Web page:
I am a Computer Science student that has a personal project to do. I decided to try and take on a project for a company, and one of the things that I need to measure is how perpendicular a laser is to a surface. The surface is non-reflective, and I need to adjust it until it is perpendicular to a 5 degree error. The adjustment is not an issue, but I am having trouble figuring out how I could check for how perpendicular it is. The surface is spherical in nature, but it is not a perfect sphere. Any alternative methods of checking it without having equipment too close to the surface (due to the destructive nature of what happens later). I'm sorry if I'm not very accurate, I have never taken any engineering courses and I'm not sure of the terminology. Any help would be appreciated
There's some irregularities in the question that might make the answer easier or more difficult. With a non-spherical object, one can and must allow for discrepancies.
Consider the following: There exist measuring devices which use a laser beam "bounce" to determine distance. Mounting this laser aimed at the approximate center of the "sphere" will provide a reference distance. My DME reads to 0.1 mm but I'm not sure of the distance capacity, as I'm unable to locate the device.
Once the reference distance is determined, angling the measuring device to four cardinal directions by an equal amount will provide an indication of squareness.
The image above, created by myself, shows C as the centerline of the laser, with A and B as equal angular displacement from the centerline. Measuring distance A will return a value greater than that of distance C, while both will be values greater than B.
The view can be considered both a top/bottom and a front/back representation. When A and A' and B and B' are all as equal as possible (and within accepted tolerance), the spherical shape will be as close as possible to the desired perpendicular.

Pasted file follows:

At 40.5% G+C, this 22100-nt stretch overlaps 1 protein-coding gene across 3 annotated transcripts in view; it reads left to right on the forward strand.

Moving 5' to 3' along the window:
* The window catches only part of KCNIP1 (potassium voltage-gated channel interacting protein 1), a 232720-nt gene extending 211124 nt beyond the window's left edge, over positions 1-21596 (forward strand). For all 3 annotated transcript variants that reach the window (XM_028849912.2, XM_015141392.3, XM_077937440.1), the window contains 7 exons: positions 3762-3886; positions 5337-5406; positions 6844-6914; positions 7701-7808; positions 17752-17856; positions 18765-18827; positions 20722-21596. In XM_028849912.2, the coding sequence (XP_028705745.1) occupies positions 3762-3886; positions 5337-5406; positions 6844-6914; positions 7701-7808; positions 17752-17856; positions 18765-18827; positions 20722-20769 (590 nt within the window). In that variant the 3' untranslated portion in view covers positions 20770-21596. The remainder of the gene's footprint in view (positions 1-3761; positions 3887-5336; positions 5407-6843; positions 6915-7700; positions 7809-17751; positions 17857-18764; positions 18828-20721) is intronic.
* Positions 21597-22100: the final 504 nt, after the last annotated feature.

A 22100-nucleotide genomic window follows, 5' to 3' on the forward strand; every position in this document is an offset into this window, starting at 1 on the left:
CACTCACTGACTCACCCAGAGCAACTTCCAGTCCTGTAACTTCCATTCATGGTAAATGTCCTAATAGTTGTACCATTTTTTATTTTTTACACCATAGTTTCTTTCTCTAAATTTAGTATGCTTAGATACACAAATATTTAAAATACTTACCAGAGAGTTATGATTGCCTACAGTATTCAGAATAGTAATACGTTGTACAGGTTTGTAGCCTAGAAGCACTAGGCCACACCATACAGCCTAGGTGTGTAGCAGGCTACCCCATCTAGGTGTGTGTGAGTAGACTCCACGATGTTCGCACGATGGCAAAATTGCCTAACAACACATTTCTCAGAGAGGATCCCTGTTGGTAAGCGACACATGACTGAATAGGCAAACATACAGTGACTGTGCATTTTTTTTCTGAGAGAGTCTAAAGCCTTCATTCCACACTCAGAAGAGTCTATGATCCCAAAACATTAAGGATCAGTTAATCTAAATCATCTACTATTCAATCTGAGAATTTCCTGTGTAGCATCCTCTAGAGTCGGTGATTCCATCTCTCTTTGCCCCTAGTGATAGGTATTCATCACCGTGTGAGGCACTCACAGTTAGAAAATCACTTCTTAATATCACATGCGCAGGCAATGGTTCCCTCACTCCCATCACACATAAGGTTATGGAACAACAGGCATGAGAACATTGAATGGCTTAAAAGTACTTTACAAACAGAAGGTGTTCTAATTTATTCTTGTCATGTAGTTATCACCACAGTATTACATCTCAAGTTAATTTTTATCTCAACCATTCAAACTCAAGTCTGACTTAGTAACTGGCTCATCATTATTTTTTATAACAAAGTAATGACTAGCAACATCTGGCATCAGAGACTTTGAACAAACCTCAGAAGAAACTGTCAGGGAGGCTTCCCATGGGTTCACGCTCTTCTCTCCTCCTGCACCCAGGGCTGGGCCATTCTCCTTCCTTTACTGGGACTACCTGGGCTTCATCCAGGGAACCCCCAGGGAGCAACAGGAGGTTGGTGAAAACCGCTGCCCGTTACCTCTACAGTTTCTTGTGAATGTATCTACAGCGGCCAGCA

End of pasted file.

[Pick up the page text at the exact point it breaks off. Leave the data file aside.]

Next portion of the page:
Even though the question presents as a non-reflective surface, one is not using a requirement of reflectivity for the laser. It need only provide a visible laser dot for the measuring device to function.
If the final distance exceeds the maximum distance of the measuring device, one could create a couple of intermediate points within the measuring distance and extend a line using other methods to reach the required station.
If, as you mention in a comment, you can apply a small reflective sticker, and the laser isn't too powerful (at least during this alignment procedure), and the radius of curvature of the surface isn't too small, then I think it should be doable. (You don't specify the range of possible radius-of-curvatures of the surface, but if they are comparable to or smaller than the laser beam diameter, "perpendicular" becomes ill defined.)
When aligning mirrors, I often put a transparent plastic ruler between the laser and the mirror so I can see a bright spot on the ruler where the laser passes through the plastic on the way to the mirror, and a fainter (but still very visible) spot where the beam reflected from the mirror hits the ruler. I adjust the mirror until the two spots are on top of each other, which tells me the mirror is perpendicular to the beam. With a camera observing the ruler, some image processing software to determine the position of the spots, and control over either the object or the laser position/angle, you should be able to automate this.
A possible method that does not require specular reflection is to use photometric stereo imaging to determine the normal to the surface, and then use that information to set the angle of the laser. There is a large research literature, public code (e.g. on github), and commercial photometric stereo systems are available.